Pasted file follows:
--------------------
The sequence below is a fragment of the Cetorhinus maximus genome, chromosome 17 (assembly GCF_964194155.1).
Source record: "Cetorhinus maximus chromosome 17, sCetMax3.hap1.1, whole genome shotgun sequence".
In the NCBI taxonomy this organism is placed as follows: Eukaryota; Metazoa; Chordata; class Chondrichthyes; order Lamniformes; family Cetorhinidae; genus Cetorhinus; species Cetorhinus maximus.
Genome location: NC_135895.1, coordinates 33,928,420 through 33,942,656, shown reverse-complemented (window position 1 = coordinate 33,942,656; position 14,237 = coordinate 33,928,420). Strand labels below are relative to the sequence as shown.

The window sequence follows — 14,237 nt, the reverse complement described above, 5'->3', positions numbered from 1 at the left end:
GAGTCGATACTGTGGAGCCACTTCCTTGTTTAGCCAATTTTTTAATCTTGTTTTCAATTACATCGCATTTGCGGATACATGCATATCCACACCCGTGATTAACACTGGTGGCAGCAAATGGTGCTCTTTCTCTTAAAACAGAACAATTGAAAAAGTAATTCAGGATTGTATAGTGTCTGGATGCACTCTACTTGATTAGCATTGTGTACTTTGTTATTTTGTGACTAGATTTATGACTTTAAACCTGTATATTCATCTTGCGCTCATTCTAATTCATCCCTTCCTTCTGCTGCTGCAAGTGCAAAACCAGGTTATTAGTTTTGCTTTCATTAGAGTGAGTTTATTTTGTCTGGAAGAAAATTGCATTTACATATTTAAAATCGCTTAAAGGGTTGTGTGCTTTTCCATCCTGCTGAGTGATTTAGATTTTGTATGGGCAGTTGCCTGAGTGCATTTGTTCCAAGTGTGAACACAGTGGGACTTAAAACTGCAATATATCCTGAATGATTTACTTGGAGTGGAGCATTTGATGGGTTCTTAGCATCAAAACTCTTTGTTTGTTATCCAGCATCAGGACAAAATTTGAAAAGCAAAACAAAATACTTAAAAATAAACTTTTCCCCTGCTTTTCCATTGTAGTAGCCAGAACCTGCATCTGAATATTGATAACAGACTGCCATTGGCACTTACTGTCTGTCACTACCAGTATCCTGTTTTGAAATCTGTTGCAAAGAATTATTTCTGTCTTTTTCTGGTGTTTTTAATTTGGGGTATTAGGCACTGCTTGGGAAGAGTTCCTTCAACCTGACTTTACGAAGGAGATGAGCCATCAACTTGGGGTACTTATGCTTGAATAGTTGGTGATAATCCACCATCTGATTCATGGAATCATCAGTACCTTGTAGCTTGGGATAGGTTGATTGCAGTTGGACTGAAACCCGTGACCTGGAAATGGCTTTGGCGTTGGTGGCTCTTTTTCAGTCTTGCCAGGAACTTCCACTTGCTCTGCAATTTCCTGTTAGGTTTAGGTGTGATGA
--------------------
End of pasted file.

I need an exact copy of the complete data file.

The sequence below is a fragment of the Cetorhinus maximus genome, chromosome 17 (assembly GCF_964194155.1).
Source record: "Cetorhinus maximus chromosome 17, sCetMax3.hap1.1, whole genome shotgun sequence".
In the NCBI taxonomy this organism is placed as follows: Eukaryota; Metazoa; Chordata; class Chondrichthyes; order Lamniformes; family Cetorhinidae; genus Cetorhinus; species Cetorhinus maximus.
Genome location: NC_135895.1, coordinates 33,928,420 through 33,942,656, shown reverse-complemented (window position 1 = coordinate 33,942,656; position 14,237 = coordinate 33,928,420). Strand labels below are relative to the sequence as shown.

The window sequence follows — 14,237 nt, the reverse complement described above, 5'->3', positions numbered from 1 at the left end:
GAGTCGATACTGTGGAGCCACTTCCTTGTTTAGCCAATTTTTTAATCTTGTTTTCAATTACATCGCATTTGCGGATACATGCATATCCACACCCGTGATTAACACTGGTGGCAGCAAATGGTGCTCTTTCTCTTAAAACAGAACAATTGAAAAAGTAATTCAGGATTGTATAGTGTCTGGATGCACTCTACTTGATTAGCATTGTGTACTTTGTTATTTTGTGACTAGATTTATGACTTTAAACCTGTATATTCATCTTGCGCTCATTCTAATTCATCCCTTCCTTCTGCTGCTGCAAGTGCAAAACCAGGTTATTAGTTTTGCTTTCATTAGAGTGAGTTTATTTTGTCTGGAAGAAAATTGCATTTACATATTTAAAATCGCTTAAAGGGTTGTGTGCTTTTCCATCCTGCTGAGTGATTTAGATTTTGTATGGGCAGTTGCCTGAGTGCATTTGTTCCAAGTGTGAACACAGTGGGACTTAAAACTGCAATATATCCTGAATGATTTACTTGGAGTGGAGCATTTGATGGGTTCTTAGCATCAAAACTCTTTGTTTGTTATCCAGCATCAGGACAAAATTTGAAAAGCAAAACAAAATACTTAAAAATAAACTTTTCCCCTGCTTTTCCATTGTAGTAGCCAGAACCTGCATCTGAATATTGATAACAGACTGCCATTGGCACTTACTGTCTGTCACTACCAGTATCCTGTTTTGAAATCTGTTGCAAAGAATTATTTCTGTCTTTTTCTGGTGTTTTTAATTTGGGGTATTAGGCACTGCTTGGGAAGAGTTCCTTCAACCTGACTTTACGAAGGAGATGAGCCATCAACTTGGGGTACTTATGCTTGAATAGTTGGTGATAATCCACCATCTGATTCATGGAATCATCAGTACCTTGTAGCTTGGGATAGGTTGATTGCAGTTGGACTGAAACCCGTGACCTGGAAATGGCTTTGGCGTTGGTGGCTCTTTTTCAGTCTTGCCAGGAACTTCCACTTGCTCTGCAATTTCCTGTTAGGTTTAGGTGTGATGA